Database Backup

app:desktop
app:mobile

#1

Is there a way to make a copy of the actual database (assuming an encrypted version lives locally for the time that you’re using it) and be able to make a local backup. Something other than a CSV backup since that’s unencrypted.

It would be a good way to ensure you have something to go back to in case the database becomes corrupted, such as when renewing the encryption key.

Or just for general, local backup.


#2

Agreed, I have just moved over from DashLane and used that feature alot, weekly encrypted backups.


#3

I saved a copy in an encrypted Keepass file, even though I don’t use Keepass. Bit clunky, and being able to save a copy of the encrypted database would be nice.


#4

I recall this discussion somewhere else at one point (Github?) but haven’t seen any updates.

It does seem useful to archive an encrypted copy, with its encryption or recovery key being the only things that could open it.

On previous password managers you could either export an encrypted copy, or find a local directory where it lives and simply make a compressed zip file copy from it. Plop a data on the file name and done.


#5

I would very much like this too please.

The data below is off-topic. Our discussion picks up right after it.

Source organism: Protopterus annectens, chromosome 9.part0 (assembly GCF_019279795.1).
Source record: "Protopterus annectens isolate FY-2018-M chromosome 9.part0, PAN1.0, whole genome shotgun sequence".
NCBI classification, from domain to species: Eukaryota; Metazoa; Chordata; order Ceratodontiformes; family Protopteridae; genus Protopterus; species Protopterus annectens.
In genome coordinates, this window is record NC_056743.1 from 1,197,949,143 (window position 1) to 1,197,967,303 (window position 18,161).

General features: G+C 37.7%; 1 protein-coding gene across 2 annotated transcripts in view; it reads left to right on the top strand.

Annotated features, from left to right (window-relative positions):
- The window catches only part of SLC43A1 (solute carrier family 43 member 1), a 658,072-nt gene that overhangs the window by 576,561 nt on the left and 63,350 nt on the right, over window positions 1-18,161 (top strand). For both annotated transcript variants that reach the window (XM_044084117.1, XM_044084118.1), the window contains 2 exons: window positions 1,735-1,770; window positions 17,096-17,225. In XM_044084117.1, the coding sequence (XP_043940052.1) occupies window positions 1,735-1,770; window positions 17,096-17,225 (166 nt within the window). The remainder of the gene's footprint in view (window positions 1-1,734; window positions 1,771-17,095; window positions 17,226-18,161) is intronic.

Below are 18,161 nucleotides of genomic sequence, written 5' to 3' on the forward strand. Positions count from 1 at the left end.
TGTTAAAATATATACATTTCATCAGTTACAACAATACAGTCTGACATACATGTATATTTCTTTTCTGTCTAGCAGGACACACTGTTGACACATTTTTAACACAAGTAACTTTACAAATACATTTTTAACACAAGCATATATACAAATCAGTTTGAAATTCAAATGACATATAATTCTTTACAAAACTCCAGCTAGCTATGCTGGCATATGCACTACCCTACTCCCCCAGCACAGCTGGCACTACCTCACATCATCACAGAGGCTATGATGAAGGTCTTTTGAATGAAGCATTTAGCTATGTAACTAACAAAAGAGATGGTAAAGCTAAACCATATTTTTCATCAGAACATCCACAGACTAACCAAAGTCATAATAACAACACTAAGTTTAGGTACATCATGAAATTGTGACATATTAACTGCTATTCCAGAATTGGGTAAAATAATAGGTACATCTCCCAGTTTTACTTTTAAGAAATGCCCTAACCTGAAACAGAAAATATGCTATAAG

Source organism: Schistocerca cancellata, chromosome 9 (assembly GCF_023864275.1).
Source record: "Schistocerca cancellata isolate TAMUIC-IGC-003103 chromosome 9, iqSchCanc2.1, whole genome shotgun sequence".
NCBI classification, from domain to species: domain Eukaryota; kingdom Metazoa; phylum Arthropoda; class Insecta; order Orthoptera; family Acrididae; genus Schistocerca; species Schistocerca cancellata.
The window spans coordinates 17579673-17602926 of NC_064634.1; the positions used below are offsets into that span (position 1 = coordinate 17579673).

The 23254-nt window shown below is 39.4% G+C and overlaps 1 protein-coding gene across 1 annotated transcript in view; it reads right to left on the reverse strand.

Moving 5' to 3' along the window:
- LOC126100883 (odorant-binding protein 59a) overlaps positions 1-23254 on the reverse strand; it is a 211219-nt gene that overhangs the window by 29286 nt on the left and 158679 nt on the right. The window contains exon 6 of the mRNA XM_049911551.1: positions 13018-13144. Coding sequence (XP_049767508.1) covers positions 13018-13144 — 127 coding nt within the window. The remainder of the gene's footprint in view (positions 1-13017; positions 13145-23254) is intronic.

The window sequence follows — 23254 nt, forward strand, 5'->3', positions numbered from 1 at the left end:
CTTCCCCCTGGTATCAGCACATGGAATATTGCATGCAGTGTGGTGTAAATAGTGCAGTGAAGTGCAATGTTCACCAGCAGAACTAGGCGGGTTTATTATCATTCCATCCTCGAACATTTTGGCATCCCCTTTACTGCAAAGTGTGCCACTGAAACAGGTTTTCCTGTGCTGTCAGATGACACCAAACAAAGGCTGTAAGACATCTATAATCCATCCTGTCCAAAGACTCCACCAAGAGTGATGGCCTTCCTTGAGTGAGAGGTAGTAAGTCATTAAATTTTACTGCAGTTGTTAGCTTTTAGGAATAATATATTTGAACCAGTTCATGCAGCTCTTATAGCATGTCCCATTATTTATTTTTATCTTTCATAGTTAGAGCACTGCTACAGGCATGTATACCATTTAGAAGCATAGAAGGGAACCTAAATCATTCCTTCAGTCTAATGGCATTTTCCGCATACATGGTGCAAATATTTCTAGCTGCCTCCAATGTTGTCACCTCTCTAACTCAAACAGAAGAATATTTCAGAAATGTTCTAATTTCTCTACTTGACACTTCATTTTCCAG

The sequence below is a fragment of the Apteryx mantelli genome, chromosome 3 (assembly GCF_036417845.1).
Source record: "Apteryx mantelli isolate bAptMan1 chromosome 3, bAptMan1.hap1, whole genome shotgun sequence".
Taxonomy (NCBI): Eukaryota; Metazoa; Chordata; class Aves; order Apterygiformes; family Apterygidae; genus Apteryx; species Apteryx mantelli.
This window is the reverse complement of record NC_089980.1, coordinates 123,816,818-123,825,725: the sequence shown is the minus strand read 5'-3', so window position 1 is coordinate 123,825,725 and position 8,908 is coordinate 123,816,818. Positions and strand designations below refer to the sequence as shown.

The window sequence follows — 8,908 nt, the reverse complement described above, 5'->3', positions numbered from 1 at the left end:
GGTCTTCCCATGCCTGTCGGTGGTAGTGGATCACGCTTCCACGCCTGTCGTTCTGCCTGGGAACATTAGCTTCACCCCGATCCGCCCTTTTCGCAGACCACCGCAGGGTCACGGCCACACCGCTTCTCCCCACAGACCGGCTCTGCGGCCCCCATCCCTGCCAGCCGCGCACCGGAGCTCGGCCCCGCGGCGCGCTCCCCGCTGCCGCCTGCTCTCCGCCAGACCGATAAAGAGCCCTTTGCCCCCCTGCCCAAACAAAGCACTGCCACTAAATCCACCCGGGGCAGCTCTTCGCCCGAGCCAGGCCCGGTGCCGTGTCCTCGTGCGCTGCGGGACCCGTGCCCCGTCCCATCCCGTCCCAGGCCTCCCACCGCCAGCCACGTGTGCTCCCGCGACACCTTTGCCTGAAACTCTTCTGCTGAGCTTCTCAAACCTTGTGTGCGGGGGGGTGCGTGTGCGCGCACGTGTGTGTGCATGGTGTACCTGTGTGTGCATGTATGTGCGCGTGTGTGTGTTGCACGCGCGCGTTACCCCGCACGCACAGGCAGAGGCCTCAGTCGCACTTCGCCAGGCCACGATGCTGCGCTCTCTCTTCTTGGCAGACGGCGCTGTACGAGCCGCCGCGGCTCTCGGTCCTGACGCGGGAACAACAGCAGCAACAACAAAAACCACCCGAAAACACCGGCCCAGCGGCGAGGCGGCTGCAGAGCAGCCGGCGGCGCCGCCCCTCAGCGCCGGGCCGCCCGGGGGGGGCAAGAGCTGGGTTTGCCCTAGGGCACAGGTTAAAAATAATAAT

I am used to including my KeePass vault in my daily laptop cloud backup. No user interaction needed.

Also need this for Organisations.

And of course a way to restore the encrypted backup if the Bitwarden cloud vault becomes corrupt.


#6

This is a critical feature for me as well.


#7

Seems the going method is to export CSV and encrypt that (AES-256 inside a Disk Utility .dmg disk image or similar).

But then you’ve had an unencrypted version on your machine momentarily which I’m not keen of. It’s unfortunate there’s no backup feature that makes an encrypted file that can only be decrypted with that same password as the original.


#8

Unfortunately that’s a crappy workaround. :frowning_face:


#9

I never appreciated how difficult it must be to design software that can export an encrypted copy of the database, which uses the same passphrase to decrypt it. That’s how both my previous PW Manager Apps did it (Splash ID & mSecure). I’m fairly certain Enpass and others are similar.

Curious to know what prevents Bitwarden from doing the same.